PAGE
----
Short Bowel Syndrome

WHAT YOU SHOULD KNOW:

Short bowel syndrome is a condition that prevents your intestines from absorbing the nutrients it needs. Short bowel syndrome occurs when the intestine is shorter than normal or does not work the way it should.

CARE AGREEMENT:

You have the right to help plan your care. Learn about your health condition and how it may be treated. Discuss treatment options with your caregivers to decide what care you want to receive. You always have the right to refuse treatment.

RISKS:

  • You may need long-term total parenteral nutrition (TPN). This is food in liquid form and is usually given through an IV. TPN can cause liver problems, gallbladder or kidney stones, or bone diseases. If you have surgery, you may bleed, get an infection, or your signs and symptoms can get worse.

  • Without treatment, you may become malnourished and dehydrated. Your remaining bowel will not absorb enough water and nutrients from food. This can cause you to pass out or have seizures. Your kidneys and other organs may not work properly, and this may lead to death. Ask your caregiver if you have questions about these and other risks of short bowel syndrome.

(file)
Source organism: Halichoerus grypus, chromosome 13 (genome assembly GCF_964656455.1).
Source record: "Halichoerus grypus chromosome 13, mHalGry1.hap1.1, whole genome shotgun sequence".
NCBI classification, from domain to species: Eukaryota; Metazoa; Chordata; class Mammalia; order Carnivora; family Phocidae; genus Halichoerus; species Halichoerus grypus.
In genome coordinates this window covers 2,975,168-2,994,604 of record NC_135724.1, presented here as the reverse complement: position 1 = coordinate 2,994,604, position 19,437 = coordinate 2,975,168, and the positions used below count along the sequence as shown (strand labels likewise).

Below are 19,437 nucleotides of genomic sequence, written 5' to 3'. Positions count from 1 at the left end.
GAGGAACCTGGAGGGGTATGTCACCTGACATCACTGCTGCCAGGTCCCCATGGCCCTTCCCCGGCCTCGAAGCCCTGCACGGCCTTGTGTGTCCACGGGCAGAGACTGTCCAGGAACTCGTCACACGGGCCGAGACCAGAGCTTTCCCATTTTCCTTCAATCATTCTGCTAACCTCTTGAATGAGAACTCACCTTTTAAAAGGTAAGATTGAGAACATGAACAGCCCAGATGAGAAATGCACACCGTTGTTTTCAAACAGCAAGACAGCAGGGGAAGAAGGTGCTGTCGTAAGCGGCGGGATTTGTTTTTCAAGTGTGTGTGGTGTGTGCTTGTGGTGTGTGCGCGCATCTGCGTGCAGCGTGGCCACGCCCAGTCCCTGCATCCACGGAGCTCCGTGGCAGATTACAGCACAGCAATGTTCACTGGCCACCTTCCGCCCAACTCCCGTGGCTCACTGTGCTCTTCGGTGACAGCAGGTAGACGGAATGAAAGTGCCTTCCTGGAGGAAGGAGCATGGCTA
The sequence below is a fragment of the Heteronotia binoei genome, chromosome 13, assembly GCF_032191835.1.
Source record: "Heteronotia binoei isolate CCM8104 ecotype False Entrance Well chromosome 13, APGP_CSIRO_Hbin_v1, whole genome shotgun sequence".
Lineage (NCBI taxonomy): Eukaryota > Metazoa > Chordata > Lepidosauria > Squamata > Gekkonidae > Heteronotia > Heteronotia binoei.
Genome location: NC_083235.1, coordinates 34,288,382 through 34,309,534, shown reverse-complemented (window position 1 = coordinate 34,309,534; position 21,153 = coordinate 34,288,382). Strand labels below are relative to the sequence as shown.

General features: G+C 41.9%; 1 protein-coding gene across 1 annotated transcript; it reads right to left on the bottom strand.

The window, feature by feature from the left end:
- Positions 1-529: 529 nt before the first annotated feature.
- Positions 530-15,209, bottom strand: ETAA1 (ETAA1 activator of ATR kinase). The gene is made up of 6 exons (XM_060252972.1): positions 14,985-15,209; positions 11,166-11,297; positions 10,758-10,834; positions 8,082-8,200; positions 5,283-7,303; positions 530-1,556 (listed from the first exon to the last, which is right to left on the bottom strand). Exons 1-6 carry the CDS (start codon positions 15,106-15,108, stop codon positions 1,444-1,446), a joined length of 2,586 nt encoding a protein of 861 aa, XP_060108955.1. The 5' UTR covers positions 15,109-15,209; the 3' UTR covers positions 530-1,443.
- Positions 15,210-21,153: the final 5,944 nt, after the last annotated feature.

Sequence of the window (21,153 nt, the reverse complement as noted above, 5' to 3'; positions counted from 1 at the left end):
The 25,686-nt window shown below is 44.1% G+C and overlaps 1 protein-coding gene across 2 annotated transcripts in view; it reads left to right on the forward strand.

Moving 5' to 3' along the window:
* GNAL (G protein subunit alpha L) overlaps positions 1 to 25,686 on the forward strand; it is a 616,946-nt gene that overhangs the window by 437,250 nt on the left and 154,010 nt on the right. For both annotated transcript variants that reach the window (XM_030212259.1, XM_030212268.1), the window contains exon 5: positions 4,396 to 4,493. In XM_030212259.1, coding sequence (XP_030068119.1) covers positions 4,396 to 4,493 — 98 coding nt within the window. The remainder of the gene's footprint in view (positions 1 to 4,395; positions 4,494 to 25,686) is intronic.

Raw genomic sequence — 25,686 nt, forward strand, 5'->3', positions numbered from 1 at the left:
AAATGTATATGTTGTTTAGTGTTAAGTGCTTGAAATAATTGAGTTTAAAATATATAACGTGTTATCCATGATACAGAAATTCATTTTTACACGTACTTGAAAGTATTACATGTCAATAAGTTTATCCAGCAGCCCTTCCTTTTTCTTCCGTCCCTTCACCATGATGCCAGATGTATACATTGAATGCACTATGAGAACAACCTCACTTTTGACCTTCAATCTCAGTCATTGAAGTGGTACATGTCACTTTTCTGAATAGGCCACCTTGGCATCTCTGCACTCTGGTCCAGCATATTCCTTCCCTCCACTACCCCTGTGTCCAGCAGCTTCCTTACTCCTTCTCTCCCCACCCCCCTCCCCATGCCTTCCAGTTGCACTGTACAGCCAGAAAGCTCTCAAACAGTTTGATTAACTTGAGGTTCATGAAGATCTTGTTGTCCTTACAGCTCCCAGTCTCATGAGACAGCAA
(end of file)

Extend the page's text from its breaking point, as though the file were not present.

WHILE YOU ARE HERE:

Informed consent

is a legal document that explains the tests, treatments, or procedures that you may need. Informed consent means you understand what will be done and can make decisions about what you want. You give your permission when you sign the consent form. You can have someone sign this form for you if you are not able to sign it. You have the right to understand your medical care in words you know. Before you sign the consent form, understand the risks and benefits of what will be done. Make sure all your questions are answered.

Central line:

This is a special IV catheter or tube. It is put into a large vein (blood vessel) near your collarbone, in your neck, or in your groin. The groin is the area where your abdomen meets your upper leg. Other central lines, such as a PICC, may be put into your arm. You may need a central line to receive medicines or IV fluids that need to be given through a big vein. You may need a central line if it is hard for caregivers to insert a regular IV. Also, a central line may stay in longer than a regular IV can. Some central lines may also be used to take blood samples.

Weight:

You may be weighed each day. Caregivers compare your weight from day to day to record how much body fluid you have. You can become dehydrated if you lose too much. You can have shortness of breath or swelling in your legs if you retain too much.

Intake and output:

Caregivers will keep track of the amount of liquid you are getting. They also may need to know how much you are urinating. Ask how much liquid you should drink each day. Ask caregivers if they need to measure or collect your urine.

Nutrition:

A dietitian may talk to you about your feeding and nutrition.

  • If you have no problems eating normally, eat a variety of healthy foods. You may be given soft foods or thickened liquids.